Of course there’s no deal. There was never meant to be a deal.
The talk, the manoeuvring, the posturing, the negotiations have been an elaborate pantomime, a pretence at getting a deal because no deal was what Johnson and his sponsors actually wanted. No deal was a hard sell to the British public so the charade of the oven-ready, easy-peasy, they-need-us-more-than-we-need-them charade was necessary to keep the voters onside. Boris Johnson and his chaps knew all along that a no deal exit would harm the country, but, again, that’s what they wanted.
So, no deal and a dented British economy was the hoped-for outcome. How do we know? Because it’s no big secret.
In September 2019, Rachel Johnson, the prime minister’s sister, first spilled the beans, announcing publicly that Johnson was in thrall to a particular bunch of hedge funds that had bet against the UK economy, who stand to make untold millions from a no-deal Brexit plunge.
About the same time, Philip Hammond, the former Chancellor of the Exchequer, told us the same story.
We don’t have to take the words of Ms Johnson or Mr Hammond for it. There’s plenty of information sloshing around in the public domain to support the claims.
Those who stand to make a killing from Brexit/no deal are financial contributors to the Conservative party. Yes, Big Money is bunging money at the elected government to trash the country, and with it, the lives of voters, so that Big Money can make even more money.
One such donor is hedge fund manager Crispin Odey (formerly married to Rupert Murdoch’s daughter, Harrow and Christ Church educated, worth £825 million, and recently charged with indecent assault) claims he has already made £220 million from Brexit. See the link in the previous paragraph.
Odey has reportedly donated at least £1.7 million to the Conservative party.
Contributions to the Tories from the financial sector amount to some £50 million. Of this, £18 million comes from just five very wealthy hedge-fund backers.
(What does it mean to bet against the UK economy? Here’s an explainer.)
With this revelation, the whole Brexit project should have been stopped and put under investigation. Instead, the popular press largely ignored the story — unsurprising since the interests of the news media’s billionaire owners are aligned with all the other billionaires who are reaping huge profits from the situation.
It’s not just the Conservative backers that stand to make money. Some of the architects of no deal — influential members of the current government — will make millions through their own market bets. Jacob-Rees Mogg is already a beneficiary to an undisclosed Brexit windfall. This is quite possibly the actual Platonic Form of insider trading.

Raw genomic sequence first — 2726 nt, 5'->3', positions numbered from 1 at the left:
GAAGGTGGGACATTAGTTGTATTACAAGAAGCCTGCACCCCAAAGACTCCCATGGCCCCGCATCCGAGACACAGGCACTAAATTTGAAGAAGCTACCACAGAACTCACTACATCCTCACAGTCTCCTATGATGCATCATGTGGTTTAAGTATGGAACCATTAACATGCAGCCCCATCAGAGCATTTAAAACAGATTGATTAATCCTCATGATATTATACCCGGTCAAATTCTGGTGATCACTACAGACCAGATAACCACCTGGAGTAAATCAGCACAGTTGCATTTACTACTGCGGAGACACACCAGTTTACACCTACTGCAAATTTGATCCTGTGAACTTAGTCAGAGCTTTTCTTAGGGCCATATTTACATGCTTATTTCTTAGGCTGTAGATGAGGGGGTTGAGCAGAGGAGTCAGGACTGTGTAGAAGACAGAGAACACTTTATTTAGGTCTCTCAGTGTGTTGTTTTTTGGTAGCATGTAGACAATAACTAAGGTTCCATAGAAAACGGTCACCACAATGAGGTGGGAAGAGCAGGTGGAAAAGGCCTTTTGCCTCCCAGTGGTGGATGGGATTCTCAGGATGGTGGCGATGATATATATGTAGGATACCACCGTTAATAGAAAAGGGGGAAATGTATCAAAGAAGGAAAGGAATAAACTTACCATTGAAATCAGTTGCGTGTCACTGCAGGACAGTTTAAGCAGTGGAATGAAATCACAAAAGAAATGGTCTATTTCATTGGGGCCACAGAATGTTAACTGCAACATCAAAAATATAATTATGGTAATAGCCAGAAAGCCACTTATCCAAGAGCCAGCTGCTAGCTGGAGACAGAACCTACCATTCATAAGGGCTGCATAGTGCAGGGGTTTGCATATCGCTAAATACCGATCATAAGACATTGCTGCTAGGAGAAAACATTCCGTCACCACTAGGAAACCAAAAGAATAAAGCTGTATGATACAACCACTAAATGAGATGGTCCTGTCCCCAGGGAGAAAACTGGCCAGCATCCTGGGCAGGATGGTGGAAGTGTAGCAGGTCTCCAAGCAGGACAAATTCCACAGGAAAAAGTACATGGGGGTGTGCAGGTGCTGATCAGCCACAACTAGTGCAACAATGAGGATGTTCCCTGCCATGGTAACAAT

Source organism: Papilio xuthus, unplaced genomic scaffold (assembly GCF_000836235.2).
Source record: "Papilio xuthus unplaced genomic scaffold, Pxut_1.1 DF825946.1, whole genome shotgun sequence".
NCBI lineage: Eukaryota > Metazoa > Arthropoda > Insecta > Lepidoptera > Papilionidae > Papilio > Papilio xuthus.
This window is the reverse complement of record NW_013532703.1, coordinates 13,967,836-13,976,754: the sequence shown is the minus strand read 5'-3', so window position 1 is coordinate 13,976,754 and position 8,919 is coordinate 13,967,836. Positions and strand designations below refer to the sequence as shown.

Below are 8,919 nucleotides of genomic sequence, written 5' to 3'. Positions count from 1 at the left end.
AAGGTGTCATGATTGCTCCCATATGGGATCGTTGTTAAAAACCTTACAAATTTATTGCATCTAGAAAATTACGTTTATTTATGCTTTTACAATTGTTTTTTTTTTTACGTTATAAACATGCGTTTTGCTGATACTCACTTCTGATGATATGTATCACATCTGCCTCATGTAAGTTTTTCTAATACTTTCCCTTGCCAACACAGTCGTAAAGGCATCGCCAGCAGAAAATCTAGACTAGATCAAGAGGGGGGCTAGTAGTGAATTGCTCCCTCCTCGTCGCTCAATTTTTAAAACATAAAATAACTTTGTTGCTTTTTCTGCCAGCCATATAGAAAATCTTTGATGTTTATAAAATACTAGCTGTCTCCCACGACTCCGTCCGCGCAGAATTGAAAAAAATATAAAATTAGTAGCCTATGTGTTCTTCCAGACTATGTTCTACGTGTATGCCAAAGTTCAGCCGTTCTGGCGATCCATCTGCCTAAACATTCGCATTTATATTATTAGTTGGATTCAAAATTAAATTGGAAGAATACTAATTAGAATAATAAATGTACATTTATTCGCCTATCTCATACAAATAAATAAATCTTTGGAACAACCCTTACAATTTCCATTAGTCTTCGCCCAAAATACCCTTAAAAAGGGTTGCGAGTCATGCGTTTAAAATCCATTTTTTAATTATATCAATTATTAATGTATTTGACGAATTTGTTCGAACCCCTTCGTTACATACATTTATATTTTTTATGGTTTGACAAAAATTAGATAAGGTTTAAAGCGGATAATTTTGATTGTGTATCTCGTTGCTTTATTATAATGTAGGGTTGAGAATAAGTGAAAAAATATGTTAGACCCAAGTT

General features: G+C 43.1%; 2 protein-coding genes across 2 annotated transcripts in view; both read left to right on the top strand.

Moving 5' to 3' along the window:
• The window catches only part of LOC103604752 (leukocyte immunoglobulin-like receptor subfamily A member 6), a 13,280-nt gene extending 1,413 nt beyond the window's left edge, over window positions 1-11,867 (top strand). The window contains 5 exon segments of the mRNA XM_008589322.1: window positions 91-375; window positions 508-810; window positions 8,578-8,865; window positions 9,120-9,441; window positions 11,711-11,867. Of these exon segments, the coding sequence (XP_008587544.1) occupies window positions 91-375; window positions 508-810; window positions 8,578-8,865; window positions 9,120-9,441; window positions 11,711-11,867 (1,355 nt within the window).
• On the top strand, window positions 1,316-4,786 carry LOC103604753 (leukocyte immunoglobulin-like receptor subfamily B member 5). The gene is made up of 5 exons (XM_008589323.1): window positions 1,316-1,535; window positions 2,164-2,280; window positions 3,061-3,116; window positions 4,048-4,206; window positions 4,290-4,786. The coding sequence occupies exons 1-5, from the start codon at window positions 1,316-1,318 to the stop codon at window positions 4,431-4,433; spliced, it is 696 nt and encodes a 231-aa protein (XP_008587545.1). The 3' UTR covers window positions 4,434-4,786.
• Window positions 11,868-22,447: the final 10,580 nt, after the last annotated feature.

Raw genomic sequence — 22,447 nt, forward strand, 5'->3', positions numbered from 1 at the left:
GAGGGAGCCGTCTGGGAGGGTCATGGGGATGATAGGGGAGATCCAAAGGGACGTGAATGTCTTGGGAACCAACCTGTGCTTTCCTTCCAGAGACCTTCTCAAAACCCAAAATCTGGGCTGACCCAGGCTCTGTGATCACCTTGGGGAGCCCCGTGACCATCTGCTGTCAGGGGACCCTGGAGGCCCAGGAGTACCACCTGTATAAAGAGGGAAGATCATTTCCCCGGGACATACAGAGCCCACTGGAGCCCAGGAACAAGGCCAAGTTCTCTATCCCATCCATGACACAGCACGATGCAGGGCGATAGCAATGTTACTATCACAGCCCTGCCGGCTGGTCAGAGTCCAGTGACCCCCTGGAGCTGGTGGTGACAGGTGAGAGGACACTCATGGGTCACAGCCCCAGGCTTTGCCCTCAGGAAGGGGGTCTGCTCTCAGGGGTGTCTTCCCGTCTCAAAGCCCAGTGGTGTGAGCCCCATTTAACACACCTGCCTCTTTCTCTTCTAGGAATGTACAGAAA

Fun fact: Rees-Mogg’s own fund is heavily invested in Russia, which interfered in the referendum on the side of the leave campaign.
Of course, making boatloads of money off a no deal was not the only cause of Brexit, nor the only benefit for Big Money. Exit from the union means freedom to trash any kind of regulation that might bother the billionaires in their pursuit of yet more lucre. This means degrading safety regulations (of which Grenfell is but a foretaste), environmental protections (just as we hit the climate change tipping points), labour laws, human rights, food hygiene standards (hello to dirty American food), and so on, and so on.
Central to Big Money’s regulatory irritation was the likely adoption by the EU of rules making it harder to hide dosh from the taxman, an inconvenience now neatly sidestepped.
We don’t know exactly what will happen in January when the break becomes complete. The Bank of England has already estimated that real household incomes have dropped by about £1,000 since the referendum, and the Centre for Economic Performance reckons those real-term incomes are likely to drop a further £2,500 to £5,500 per annum in the next 15 years. I wonder how many voters can afford to lose that kind of income. On top of this we can expect increased insecurity, more reliance on food banks and charity, the de facto end of the NHS, which will likely be replaced by an American style, pay-up-or-die private system.
Drilling down further, we might reflect that the money sloshing around the world’s money markets was created not by the people who ‘own’ it but by the work of ordinary people, whose labour was turned into profit and transferred to the stratospheric realms of the ‘exotic financial instrument’. The ordinary people will be bearing the brunt of Brexit in financial terms and at a cost to their wellbeing and health, in effect being robbed twice by the same people.
And all because a small number of already-rich saw a chance to bag more dosh for an extra yacht or two.
Text: Chris Page
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